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Koobface that for Long Targeted Facebook Abandons the Social Network

According to FireEye, the security company, its researchers have found that Koobface, the PC-virus, which created disaster on Facebook during 2010, seems like it's no longer exploiting the social-networking website for disseminating its malevolent web-links.

Reportedly, it was February 13 or so in 2011 that Koobface last attempted at contaminating users, observes FireEye in a posting to its malware Intelligence Lab blog dated April 8, 2011. In that attack, the scammers utilized a web-link that diverted victims onto one phony YouTube movie, which could be viewed only after taking down one particular codec file. But that file was malicious, which actually compromised the users' computers.

Remarking about this new and fascinating occurrence, Senior Threat Analyst Atif Mushtaq with FireEye the anti-malware software vendor stated that suddenly, it was observed that bot-masters stopped commanding their hijacked PCs to send out bogus messages to members of Facebook whose accounts had been compromised. Actually, FireEye initially thought it to be merely an interim move; however, when the silence went on for 2-months, the company couldn't ignore it any longer, he added. Crn.com published this on April 12, 2011.

Nevertheless, according to Mushtaq, the command-and-control (C&C) servers of Koobface were very much active. Net-security.org published this on April 11, 2011.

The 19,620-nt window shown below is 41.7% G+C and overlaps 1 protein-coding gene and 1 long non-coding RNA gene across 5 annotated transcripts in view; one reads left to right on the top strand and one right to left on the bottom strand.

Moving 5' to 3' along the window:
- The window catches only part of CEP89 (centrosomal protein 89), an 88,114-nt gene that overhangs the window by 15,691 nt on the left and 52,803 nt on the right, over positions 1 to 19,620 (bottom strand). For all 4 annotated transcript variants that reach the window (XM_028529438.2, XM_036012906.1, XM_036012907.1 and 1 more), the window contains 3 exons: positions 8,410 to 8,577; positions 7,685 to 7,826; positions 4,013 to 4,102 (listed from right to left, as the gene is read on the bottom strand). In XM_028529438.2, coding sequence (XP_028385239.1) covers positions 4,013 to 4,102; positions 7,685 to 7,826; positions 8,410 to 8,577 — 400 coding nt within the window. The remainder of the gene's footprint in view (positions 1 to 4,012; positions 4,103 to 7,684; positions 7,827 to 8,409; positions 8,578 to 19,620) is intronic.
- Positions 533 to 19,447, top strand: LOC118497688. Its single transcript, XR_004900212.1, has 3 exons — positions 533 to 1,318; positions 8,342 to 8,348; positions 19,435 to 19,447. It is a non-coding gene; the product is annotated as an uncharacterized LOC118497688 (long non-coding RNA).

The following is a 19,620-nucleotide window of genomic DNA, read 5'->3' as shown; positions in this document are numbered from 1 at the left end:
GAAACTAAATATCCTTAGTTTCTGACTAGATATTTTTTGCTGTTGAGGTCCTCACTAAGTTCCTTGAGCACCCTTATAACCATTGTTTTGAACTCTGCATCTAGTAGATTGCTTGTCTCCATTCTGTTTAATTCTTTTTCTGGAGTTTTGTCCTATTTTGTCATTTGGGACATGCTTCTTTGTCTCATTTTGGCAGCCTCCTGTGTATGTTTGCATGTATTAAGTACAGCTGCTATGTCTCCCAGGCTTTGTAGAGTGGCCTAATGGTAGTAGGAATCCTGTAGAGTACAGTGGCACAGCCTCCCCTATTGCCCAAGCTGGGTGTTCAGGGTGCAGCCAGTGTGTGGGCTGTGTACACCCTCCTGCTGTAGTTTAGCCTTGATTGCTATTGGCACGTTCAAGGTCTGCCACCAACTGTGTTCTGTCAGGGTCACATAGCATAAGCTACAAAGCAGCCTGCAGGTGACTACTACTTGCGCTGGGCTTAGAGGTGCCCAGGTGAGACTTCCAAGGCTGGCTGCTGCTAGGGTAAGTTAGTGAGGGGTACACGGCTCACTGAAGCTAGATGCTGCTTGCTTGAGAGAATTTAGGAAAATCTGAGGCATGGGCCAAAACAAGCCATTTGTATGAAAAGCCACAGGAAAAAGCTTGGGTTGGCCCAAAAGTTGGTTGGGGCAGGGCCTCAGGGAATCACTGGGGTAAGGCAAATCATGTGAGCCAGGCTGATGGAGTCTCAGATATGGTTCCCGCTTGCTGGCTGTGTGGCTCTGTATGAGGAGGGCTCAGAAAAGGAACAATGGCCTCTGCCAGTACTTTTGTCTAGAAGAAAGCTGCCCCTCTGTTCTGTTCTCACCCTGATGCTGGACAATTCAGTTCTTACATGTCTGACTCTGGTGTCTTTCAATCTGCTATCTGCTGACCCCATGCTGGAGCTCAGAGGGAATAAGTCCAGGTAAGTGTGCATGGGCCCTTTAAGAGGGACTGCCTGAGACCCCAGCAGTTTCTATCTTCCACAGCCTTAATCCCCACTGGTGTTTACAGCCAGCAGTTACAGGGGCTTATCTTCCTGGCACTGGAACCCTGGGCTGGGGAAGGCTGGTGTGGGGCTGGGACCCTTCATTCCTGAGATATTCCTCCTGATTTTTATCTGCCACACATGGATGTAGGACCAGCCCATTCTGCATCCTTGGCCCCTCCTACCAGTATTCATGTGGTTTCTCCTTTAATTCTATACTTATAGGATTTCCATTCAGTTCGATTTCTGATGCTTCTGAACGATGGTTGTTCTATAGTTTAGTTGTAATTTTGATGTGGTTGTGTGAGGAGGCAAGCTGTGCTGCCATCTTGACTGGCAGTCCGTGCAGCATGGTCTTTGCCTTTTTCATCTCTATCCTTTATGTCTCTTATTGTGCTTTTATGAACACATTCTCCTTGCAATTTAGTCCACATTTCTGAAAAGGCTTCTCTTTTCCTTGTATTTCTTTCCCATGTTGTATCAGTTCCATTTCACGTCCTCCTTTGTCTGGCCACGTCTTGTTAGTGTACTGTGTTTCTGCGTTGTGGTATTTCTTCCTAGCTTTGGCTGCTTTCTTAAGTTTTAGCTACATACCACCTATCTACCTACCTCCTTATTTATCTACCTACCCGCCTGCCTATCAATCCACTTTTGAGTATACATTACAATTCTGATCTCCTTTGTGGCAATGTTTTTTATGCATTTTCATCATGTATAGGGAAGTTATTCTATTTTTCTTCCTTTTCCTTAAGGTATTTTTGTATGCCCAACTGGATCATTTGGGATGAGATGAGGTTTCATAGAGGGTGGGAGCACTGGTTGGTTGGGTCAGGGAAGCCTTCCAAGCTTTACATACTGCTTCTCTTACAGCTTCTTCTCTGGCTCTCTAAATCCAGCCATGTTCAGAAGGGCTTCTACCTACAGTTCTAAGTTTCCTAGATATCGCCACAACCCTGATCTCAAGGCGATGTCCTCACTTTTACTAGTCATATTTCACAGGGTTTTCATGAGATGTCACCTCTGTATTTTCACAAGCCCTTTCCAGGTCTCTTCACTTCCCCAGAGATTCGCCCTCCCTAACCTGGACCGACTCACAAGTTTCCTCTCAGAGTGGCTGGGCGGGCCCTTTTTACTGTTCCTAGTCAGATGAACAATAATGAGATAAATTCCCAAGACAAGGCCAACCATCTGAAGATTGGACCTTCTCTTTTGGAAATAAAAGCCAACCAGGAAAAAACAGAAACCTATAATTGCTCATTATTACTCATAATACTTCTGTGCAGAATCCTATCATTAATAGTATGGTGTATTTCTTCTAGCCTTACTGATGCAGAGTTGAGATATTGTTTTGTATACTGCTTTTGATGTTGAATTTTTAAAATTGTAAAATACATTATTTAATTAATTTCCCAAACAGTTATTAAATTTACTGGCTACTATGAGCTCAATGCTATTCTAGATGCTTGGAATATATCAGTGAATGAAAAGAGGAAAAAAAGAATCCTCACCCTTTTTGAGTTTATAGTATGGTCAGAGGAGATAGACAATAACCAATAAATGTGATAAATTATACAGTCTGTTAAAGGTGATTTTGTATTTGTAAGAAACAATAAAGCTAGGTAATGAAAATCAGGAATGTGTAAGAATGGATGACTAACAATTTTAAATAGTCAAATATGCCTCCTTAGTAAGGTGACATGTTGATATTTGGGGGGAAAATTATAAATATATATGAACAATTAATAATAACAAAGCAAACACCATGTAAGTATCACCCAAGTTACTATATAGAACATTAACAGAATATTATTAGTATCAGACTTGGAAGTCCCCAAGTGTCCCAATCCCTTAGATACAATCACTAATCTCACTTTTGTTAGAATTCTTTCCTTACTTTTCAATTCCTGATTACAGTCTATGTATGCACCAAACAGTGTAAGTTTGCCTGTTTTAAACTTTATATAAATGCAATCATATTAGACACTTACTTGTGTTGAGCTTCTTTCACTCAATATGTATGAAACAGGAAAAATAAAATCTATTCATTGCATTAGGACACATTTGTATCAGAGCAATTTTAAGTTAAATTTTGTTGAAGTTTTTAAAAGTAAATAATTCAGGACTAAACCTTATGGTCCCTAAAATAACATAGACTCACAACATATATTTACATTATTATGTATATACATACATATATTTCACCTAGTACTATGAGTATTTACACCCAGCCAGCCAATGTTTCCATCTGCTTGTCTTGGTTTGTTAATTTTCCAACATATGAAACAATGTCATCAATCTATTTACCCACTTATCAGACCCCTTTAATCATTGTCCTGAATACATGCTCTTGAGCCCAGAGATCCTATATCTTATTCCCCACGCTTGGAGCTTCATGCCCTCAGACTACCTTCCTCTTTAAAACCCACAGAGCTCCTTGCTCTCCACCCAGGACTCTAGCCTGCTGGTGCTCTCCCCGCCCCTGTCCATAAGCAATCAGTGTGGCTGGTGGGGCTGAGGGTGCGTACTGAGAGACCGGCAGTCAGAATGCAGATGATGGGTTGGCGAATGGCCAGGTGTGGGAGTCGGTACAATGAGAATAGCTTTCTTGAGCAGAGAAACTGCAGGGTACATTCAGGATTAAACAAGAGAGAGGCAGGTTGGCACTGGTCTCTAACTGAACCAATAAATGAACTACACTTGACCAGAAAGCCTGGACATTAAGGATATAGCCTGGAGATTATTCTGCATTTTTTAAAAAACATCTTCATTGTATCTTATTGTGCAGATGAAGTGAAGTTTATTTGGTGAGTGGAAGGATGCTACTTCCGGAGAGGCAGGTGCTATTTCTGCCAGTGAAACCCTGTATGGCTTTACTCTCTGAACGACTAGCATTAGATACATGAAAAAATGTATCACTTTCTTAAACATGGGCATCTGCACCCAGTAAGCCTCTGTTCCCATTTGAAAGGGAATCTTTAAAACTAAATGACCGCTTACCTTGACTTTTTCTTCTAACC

Indeed, according to FireEye, it had seen over 153 active C&C servers of Koobface during the recent period. Now it was merely that Koobface had stopped exploiting Facebook for disseminating itself, the company noted.

Speculating as to why this transformation has occurred, Mushtaq says that owing to infecting so many Facebook accounts, it drew a lot of undesirable attention towards the virus and its proliferators. Further, the steps that Facebook's security experts undertook such as stopping malevolent URLs and taking down the C&C servers meant too much labor on the part of the cyber-criminals for keeping the virus active.

Moreover, Mushtaq feels that for the Koobface controllers, moving out from Facebook as the virus' key contamination medium would dilute the website's interest in the malware. But he's confident that the Koobface perpetrators must be utilizing alternative vectors like exploit kits, pay-per-install and torrents for disseminating their ware.

Related article: Koobface Worm Still Active on Facebook Through Hacked Accounts

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